Thanks for mentioning this - I agree that it would be useful to share the learnings that we have had so far. This is something I’d like to do at some point in the future, though I can’t commit to a timeline for this at the moment.

Furthermore, community-building seems like a long-term project, so I am quite surprised about the decision to focus so much on just a few opportunities and the confidence in which type of projects are valuable. I would think that exploration is enormously valuable in such an early stage of our international community. Is this because you believe there are large potential downsides?

I agree that exploration is important and that we can learn a lot from trying different things in this space, though I don’t think that making more grants on the margin is the best way to do this. I expect that making relatively fewer grants will leave more capacity for trying things such as exploring different mechanisms of supporting community builders and different types of projects to fund. I expect this to increase the community’s collective understanding of how to do community building more than increasing the number of grants.

You’re correct that I think there are large potential downsides. However, I also think that a more narrow approach would be appropriate even if this weren't the case.

Following up on this - we've conducted initial parts of the programme evaluation, though haven't yet done this comprehensively, and we're not at the moment planning on publishing a public impact evaluation for EA Community Building Grants before the end of 2020. This is mainly because we've decided to prioritise other projects (fundraising, grant evaluation, developing programme strategy) above a public impact review. Also, we've found both doing the impact evaluation and communicating this externally to be larger projects than we previously thought. In retrospect, I think it was a mistake for me to expect that we'd be able to get this done by August.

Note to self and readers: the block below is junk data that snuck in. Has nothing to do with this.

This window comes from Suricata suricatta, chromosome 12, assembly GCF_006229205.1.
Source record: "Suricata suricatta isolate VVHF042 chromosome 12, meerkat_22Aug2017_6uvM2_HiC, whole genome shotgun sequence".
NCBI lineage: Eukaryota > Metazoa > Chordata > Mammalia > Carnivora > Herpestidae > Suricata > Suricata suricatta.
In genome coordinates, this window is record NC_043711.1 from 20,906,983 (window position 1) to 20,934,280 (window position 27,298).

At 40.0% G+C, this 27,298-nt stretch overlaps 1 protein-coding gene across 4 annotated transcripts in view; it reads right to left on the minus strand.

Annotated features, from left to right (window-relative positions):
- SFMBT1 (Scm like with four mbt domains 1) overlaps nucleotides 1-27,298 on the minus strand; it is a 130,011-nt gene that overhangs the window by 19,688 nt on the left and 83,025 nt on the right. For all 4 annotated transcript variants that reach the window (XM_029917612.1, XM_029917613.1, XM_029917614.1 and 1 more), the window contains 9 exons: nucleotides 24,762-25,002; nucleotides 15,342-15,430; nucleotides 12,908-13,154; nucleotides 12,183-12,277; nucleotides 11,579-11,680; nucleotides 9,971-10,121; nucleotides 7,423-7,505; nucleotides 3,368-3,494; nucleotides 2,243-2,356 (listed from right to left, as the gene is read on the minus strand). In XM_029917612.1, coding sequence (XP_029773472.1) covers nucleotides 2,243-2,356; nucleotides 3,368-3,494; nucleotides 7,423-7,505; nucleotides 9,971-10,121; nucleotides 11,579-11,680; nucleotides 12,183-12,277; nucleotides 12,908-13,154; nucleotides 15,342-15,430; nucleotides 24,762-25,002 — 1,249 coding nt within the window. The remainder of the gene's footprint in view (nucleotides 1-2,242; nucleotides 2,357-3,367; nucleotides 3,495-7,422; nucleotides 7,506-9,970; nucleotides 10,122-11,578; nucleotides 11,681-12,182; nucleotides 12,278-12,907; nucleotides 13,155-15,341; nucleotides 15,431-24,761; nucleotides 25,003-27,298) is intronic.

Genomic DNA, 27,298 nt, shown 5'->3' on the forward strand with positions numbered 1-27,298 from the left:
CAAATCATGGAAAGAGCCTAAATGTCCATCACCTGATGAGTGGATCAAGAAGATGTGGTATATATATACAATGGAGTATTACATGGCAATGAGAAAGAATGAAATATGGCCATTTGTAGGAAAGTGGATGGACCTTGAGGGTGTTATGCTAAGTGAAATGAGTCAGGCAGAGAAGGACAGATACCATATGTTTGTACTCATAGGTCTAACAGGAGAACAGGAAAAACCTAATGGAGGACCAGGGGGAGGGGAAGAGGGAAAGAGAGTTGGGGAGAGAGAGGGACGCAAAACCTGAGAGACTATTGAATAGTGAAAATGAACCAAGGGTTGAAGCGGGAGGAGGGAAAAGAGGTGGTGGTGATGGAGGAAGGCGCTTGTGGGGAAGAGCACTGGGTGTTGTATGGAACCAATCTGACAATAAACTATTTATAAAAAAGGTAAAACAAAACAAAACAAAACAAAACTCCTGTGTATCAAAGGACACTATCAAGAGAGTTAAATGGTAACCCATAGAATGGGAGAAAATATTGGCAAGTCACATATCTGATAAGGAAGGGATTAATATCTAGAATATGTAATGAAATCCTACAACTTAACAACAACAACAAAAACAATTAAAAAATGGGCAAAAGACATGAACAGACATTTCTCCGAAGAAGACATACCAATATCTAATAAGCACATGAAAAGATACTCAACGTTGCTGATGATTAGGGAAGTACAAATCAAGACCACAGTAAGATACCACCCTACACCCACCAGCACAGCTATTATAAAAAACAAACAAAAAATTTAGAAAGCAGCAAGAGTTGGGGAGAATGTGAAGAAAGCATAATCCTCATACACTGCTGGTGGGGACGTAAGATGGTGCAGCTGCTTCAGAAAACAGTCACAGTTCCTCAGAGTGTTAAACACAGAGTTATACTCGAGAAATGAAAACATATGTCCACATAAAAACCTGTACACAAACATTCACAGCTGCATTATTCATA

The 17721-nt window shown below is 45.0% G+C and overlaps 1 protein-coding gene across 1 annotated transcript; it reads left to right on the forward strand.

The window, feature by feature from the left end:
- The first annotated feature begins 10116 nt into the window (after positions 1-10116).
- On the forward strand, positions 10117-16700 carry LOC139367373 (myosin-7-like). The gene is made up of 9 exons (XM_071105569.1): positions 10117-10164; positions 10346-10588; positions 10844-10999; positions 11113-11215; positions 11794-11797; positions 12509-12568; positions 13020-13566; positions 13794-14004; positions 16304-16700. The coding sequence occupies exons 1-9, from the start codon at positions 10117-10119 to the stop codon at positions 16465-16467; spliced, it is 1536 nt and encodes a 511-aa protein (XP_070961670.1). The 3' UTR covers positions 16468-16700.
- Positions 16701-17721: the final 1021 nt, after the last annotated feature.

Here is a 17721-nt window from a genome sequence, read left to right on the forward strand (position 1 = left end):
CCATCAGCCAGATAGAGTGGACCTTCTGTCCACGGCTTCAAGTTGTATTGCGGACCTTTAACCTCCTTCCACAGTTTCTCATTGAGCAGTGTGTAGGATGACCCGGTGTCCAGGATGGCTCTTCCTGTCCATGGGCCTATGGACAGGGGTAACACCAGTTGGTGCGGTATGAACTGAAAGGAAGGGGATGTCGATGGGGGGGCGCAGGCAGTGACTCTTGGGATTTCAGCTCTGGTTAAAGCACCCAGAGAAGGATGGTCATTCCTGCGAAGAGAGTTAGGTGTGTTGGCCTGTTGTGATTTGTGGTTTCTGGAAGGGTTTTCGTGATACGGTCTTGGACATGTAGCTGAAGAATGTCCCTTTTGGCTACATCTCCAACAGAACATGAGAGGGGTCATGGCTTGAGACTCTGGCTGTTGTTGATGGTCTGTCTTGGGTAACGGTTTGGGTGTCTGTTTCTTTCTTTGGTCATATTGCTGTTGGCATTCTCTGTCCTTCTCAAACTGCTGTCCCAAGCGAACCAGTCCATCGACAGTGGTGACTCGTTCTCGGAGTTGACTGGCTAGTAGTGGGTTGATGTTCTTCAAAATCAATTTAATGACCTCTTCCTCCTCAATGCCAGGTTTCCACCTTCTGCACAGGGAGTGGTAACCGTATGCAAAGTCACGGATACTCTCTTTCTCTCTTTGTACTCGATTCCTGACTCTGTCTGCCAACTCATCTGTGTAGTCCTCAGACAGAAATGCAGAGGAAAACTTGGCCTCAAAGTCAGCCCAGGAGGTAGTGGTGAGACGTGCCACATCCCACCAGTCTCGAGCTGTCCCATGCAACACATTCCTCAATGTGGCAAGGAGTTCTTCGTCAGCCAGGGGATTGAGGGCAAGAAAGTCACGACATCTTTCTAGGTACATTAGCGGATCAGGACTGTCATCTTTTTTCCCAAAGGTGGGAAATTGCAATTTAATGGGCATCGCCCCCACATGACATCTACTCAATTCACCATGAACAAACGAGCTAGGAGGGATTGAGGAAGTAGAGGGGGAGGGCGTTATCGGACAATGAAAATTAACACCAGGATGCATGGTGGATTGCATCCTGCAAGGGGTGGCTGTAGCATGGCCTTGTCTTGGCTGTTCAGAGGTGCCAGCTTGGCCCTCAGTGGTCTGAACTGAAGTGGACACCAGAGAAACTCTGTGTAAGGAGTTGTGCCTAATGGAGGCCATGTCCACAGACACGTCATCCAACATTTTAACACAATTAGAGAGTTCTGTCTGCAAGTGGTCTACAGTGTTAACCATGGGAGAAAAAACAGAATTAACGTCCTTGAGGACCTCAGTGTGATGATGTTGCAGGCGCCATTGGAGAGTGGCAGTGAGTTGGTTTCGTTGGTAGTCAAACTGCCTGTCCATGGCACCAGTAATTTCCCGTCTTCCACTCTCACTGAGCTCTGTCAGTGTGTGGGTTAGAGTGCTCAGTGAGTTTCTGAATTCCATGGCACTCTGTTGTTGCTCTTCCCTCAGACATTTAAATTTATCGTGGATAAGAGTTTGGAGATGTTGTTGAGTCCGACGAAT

Some additional thoughts on this:

How should the decision making on local community building funding be distributed across people and organisations?

I think it's reasonable that at the current scale of granting for local community building (~1 FTE, ~$1 million/ year, ~30 grants / year) the majority of the decision making is housed within one organisation, and that the majority of the decision work is contributed by one person. This level of specialisation and centralisation seems reasonable to me because I think that:

  1. Making good decisions requires a bunch of different components such as context on the EA community, the route to value of EA groups, how to do grantmaking etc. and these can be hard to achieve without a person / organisation specialising for this purpose.
  2. There's a possibility of funding harmful projects as per Stefan's comment. I think more decentralised decision would increase the risk of funding harmful projects.
  3. The scope of the programme is relatively narrow and homogeneous, as per Ryan's comment, which makes it easier to get gains from specialisation.
  4. A lot of the value of having different grantmaking programmes (differing worldviews, different epistemics, contact with different networks etc.) can be achieved by having a specialised decision maker who allocates a some of their time to consulting others.

Should there be more work going into decision making on local community building?

I think more capacity here would be good, though I don't think that allocating additional decision making capacity to local community building funding decisions is a strong priority relative to nearby alternatives. Within the EA Community Building Grants programme, I think that allocating more capacity to support functions is a higher priority than decision making functions. Within the EA grantmaking space, I don't feel like I have a great sense of where additional capacity could best be used, though I'd be surprised if this was EA Community Building Grants.

I also don't think the size of the current budget necessarily warrants additional FTE investment. I think the money granted/ FTE is in a similar ballpark for other small granting projects in the EA space such as EA Grants, EA Funds, though I'm unsure of this.